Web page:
"Emotionally engaging and smoothly flowing, “The Love of My Youth” showcases Gordon’s power to write with controlled urgency, without dissembling or exaggeration, to reveal truths that are hard to face in the unsparing light of day, but without which we could not see ourselves as we are," writes The New York Times, of the new novel by Mary Gordon '71, Millicent C. McIntosh Professor in English and Writing.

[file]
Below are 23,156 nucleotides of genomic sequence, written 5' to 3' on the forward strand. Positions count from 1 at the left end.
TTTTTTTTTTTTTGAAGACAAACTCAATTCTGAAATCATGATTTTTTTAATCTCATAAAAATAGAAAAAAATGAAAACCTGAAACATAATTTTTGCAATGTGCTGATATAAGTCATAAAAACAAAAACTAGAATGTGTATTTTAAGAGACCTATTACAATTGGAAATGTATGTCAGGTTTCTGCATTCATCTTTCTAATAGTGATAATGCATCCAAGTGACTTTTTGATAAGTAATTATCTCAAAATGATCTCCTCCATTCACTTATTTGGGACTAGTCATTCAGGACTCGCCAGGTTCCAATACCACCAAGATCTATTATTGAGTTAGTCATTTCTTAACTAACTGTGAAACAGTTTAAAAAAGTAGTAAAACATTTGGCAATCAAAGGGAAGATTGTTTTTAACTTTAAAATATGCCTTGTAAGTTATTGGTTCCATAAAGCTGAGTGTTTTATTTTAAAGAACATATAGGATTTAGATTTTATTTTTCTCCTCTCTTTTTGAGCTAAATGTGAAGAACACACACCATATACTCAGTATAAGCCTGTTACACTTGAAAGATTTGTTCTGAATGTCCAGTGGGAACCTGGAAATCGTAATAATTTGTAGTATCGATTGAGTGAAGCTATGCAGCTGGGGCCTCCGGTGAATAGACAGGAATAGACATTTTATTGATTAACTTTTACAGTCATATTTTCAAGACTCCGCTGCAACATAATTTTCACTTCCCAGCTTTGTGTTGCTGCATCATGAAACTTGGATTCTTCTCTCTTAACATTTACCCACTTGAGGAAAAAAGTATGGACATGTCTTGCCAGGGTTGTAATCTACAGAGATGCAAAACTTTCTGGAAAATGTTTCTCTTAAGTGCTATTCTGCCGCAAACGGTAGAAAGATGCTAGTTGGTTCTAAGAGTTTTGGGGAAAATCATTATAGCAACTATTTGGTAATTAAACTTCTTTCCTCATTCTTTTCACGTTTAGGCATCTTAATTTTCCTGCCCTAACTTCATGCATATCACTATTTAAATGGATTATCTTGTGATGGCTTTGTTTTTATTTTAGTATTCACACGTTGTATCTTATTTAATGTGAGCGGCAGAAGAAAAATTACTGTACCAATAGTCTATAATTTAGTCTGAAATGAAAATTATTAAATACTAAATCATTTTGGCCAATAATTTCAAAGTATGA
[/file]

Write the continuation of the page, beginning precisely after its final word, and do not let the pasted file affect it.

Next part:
"In Mary Gordon's new novel, "The Love of My Youth," we get to know protagonists Miranda and Adam first as late middle-agers reuniting in Rome, and then, in flashback, as lovers full of youthful passion," writes the Cleveland Plain Dealer. "One of my favorite passages speaks of "the darkening" of the '60s culture. In just a few paragraphs, Gordon captures this shift that was felt by all who lived through it, like the moon passing in front of the sun. "Was it because the music changed?" she writes. "That Dylan became ironic, angry, that the Beatles moved from vaudeville to LSD?""